The sad part about the away goals rule: It’s the best we’ve got. Which is fine, most of the time. Rather than see teams go on the road in first legs, bunker, and try to take their chances at home with 0-0 results, we usual get actual games. Teams are rewarded for the risk with the profit of the away goals tiebreaker, and while you still see the occasional team play for a 0-0, it’s relatively rare.
The bad part about away goals comes with those 0-0 results. If you’re away in leg one and earn that 0-0, you go home only slightly better off, with a goal allowed at home meaning a second draw will send you out. Even if you pull back a ill-won penalty, random set piece, or act of Mats Hummels generosity, you still need another goal.
That’s the state Monterrey are in after the first leg of the CONCACAF Champions League final. Away in Torreon, the two-time defending champions took a scoreless draw out of Estadio Corona, a result earned after playing the last 24 minutes with 10 men.
The match looked unlikely to end scoreless when the teams traded chances inside three minutes, with Humberto Suazo nearly giving the Rayados an away goal off a turnover deep in Santos’s end. Turning on a ball in the middle of the area, Suazo’s close range shot was close enough to Oswaldo Sanchez to draw a save from the veteran keeper.
The first half deteriorated, playing out as cagey as it was sloppy. In the second half, Suazo nearly scored again, putting a ball off the woodwork early in the period.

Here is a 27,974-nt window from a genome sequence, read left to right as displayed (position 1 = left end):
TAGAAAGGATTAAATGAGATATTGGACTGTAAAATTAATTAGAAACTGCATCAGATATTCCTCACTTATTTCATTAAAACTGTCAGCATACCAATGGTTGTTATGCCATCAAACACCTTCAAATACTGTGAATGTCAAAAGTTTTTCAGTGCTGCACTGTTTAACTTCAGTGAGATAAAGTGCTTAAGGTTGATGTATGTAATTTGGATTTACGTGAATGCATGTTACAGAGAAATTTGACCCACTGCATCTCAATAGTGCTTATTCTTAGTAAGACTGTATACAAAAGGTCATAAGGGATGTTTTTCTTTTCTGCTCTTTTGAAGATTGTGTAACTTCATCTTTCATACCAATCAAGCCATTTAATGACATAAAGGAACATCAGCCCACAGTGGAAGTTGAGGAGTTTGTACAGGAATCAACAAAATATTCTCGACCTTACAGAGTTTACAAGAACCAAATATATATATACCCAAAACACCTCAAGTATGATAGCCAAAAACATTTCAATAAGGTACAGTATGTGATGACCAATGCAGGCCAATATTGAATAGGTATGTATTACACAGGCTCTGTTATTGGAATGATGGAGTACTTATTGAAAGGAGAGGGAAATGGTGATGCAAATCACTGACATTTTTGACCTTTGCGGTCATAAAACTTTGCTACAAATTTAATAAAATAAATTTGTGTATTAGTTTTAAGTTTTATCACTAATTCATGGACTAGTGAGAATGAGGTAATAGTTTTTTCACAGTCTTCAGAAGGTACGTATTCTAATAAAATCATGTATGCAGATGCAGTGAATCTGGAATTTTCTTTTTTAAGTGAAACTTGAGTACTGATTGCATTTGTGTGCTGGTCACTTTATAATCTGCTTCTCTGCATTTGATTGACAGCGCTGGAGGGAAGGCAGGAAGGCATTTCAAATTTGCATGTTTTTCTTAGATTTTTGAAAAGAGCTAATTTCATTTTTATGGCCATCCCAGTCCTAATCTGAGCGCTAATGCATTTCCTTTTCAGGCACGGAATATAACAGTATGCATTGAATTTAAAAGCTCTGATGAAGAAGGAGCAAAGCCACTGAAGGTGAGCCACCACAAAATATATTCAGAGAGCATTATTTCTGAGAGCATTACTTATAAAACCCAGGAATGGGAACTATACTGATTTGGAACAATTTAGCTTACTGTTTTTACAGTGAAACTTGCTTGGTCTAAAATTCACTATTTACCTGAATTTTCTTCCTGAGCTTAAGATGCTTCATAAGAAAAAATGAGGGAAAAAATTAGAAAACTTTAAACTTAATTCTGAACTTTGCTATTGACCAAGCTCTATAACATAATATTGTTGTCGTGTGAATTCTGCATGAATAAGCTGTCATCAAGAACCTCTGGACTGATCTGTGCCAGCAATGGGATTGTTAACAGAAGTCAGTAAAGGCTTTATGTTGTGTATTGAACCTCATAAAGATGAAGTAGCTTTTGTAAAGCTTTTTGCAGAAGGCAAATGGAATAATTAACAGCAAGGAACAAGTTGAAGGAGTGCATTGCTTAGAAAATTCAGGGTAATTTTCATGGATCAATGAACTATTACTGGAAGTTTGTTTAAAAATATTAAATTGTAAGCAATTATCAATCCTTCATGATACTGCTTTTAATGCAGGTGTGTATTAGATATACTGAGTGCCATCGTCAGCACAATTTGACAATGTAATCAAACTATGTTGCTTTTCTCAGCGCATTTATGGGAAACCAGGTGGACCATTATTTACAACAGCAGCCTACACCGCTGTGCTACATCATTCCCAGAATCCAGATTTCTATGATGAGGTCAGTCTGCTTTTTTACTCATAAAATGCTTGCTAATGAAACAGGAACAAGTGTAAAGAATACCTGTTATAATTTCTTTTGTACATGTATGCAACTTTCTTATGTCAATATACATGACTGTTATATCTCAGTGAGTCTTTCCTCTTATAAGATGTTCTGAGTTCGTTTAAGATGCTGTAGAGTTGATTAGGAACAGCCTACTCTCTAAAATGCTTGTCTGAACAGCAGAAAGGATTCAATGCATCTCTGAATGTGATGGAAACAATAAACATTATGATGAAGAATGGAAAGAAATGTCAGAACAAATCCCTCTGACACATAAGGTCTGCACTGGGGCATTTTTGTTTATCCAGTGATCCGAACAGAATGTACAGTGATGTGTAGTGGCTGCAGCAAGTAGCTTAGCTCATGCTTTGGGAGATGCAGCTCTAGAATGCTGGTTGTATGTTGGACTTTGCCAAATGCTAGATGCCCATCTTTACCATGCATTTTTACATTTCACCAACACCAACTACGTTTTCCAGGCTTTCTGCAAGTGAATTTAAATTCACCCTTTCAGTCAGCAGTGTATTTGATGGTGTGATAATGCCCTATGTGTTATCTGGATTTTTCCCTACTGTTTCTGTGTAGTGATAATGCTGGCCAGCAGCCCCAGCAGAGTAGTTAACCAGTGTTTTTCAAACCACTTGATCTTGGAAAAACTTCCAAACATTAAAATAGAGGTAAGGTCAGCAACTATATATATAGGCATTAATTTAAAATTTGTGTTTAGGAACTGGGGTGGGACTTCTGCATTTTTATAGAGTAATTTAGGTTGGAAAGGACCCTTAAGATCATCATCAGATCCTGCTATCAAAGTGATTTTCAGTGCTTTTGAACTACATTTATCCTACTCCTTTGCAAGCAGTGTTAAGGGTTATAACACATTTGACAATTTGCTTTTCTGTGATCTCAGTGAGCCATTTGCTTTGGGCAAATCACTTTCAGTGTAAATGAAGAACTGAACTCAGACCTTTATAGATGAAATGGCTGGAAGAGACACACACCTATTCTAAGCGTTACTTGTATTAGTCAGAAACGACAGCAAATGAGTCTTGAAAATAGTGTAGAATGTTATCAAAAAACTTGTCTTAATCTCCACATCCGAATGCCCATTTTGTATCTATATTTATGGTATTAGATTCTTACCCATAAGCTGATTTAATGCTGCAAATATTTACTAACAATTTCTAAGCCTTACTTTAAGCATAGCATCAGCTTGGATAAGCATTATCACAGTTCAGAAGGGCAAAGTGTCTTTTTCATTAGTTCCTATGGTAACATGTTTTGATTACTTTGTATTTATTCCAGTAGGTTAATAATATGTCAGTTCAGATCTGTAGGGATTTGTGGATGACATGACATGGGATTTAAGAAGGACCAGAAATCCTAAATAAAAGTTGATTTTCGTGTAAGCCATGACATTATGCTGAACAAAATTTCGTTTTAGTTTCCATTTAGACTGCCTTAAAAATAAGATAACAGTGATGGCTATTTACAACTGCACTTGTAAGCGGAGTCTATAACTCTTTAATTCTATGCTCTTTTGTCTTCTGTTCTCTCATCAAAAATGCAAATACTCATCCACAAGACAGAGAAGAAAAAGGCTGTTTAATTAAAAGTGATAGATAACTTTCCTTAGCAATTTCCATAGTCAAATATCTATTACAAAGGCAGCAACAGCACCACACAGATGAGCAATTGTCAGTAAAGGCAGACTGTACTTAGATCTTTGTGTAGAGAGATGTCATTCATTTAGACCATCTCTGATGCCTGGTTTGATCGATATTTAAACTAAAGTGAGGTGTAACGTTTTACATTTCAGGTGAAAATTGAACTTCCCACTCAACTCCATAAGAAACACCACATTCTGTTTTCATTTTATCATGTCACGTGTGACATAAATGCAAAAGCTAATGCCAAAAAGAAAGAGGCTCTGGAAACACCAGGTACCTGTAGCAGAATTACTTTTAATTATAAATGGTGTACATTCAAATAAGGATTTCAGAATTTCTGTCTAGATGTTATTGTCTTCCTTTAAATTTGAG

Early in the second half, Santos lost their most dangerous player. Mexican international Oribe Peralta was carted off the pitch after a Monterrey defender rolled over the outside of his right leg. Peralta was unable to get up after his knee bent inward at an unnatural angle, with Herculez Gomez eventually sent on to replace him.
In the 66th minute, Monterrey were forced to pull back, a dismissal leaving them hamstrung. Cesar Delgado, launching himself into a midfield challenge, saw straight red, leaving his team to play a man down. The match played out with the Guerreros laying siege, though few chances made it through the cluster of Monterrey defenders holding out for the draw.
In a way, Santos have only themselves to blame for the result. Normally a team that places a 4-3-3 formation, Santos elected to use a 4-4-2, even though they were at home. Perhaps coincidentally, the Guerreros rarely threatened Monterrey’s goal, their sacrifice of Gomez from their starting lineup failing to pay off.
The Rayados’ success puts next week’s decider in that weird, 0-0 netherworld. Are Monterrey really better off after leg one? In a position where they’ll need two goals if Santos score one, you can argue they’re the victims of the rule’s major quirk.
History, however, would suggest Monterrey’s in a good place. In their last 14 trips to Monterrey, Santos are winless, only five times managing a score draw.
Though there are potential pitfalls, Monterrey is closer to a three-peat after tonight’s result.